I came upon this blog through a friend whose friend is friends with Sarthak. And I liked it so much that I decided to write him a mail lauding his blog. Actually, the deceiving header photo which is displayed on the blog was the trigger for this impulsive action, but we’ll assume for the time being that my interest in the blog and its author’s writing skills far outweighed my interest in the author, and me and my roommates swooning over the cute guy did not even list in the scheme of things considered before shooting the mail (I tell you, the picture is very, very deceptive). So I sent the mail.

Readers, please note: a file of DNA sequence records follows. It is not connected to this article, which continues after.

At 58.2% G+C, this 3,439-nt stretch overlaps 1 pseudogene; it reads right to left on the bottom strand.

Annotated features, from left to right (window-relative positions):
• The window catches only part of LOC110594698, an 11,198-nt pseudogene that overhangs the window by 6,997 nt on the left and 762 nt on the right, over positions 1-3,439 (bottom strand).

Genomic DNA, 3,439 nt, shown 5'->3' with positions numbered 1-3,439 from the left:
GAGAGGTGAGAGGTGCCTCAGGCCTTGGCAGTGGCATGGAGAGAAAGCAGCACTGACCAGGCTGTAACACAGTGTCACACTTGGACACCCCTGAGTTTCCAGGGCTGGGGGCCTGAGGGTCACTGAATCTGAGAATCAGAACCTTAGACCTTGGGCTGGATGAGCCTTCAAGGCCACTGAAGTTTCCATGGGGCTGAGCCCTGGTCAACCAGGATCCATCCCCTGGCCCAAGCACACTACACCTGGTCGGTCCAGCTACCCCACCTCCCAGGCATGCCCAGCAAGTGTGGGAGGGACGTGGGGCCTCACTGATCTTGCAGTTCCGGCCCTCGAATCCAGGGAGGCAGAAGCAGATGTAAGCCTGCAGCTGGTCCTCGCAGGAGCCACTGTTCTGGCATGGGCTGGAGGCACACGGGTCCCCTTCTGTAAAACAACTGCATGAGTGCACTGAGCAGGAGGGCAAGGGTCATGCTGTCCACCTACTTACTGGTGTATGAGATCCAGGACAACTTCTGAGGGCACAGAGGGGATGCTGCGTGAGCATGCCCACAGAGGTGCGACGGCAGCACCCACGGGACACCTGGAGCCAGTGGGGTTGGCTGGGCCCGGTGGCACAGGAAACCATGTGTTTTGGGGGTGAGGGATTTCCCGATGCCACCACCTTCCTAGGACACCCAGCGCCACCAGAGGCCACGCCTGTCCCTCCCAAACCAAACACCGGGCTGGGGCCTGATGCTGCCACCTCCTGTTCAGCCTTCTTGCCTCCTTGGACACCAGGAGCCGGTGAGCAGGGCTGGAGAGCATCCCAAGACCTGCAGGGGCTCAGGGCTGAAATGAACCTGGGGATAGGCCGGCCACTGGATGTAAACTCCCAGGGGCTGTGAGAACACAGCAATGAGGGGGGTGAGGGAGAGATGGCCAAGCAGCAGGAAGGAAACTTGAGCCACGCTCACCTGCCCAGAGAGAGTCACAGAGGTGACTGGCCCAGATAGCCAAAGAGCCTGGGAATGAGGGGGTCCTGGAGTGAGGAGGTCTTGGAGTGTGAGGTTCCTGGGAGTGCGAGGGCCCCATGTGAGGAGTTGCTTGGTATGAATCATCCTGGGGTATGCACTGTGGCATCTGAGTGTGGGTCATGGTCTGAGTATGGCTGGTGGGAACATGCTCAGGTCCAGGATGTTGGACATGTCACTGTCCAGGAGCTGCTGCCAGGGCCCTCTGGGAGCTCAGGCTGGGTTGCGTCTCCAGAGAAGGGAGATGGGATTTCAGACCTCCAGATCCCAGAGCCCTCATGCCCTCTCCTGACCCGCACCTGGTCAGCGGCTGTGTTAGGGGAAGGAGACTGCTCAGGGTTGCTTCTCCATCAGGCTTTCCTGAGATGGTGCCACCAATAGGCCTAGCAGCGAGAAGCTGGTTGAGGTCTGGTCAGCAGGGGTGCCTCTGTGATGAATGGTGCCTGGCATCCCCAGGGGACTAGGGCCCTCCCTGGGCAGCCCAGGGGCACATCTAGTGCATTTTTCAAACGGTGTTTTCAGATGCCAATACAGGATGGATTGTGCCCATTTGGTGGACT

About a zillion mails and gtalks later, I have qualified enough to blabber away at the slightest provocation reasons for NOT sending a fan mail to your favourite blogger. You see, when I first sent the oh-man-you-write-so-well-as-to-dazzle-my-overbearing-stephanian-roomie, little did I know that the man was as garrulous and over-zealous as Rakhi Sawant blustering away to glory on the sets of aap ki adaalat (For all that he knew, I might have been a lunatic stalker with a SSSSSarthak fetish, out to pester him for the rest of his life until I died a martyr’s death trying to extricate him from his millionth girlfriend. Indiscreet much, huh?). So interacting with I-can-even-talk-to-a-lamppost Ahuja has consequently given rise to many contingencies, the following to name a few (you can add to the list, of course. Listening about every random dweeb to inhabit this planet can only cause so many grievances)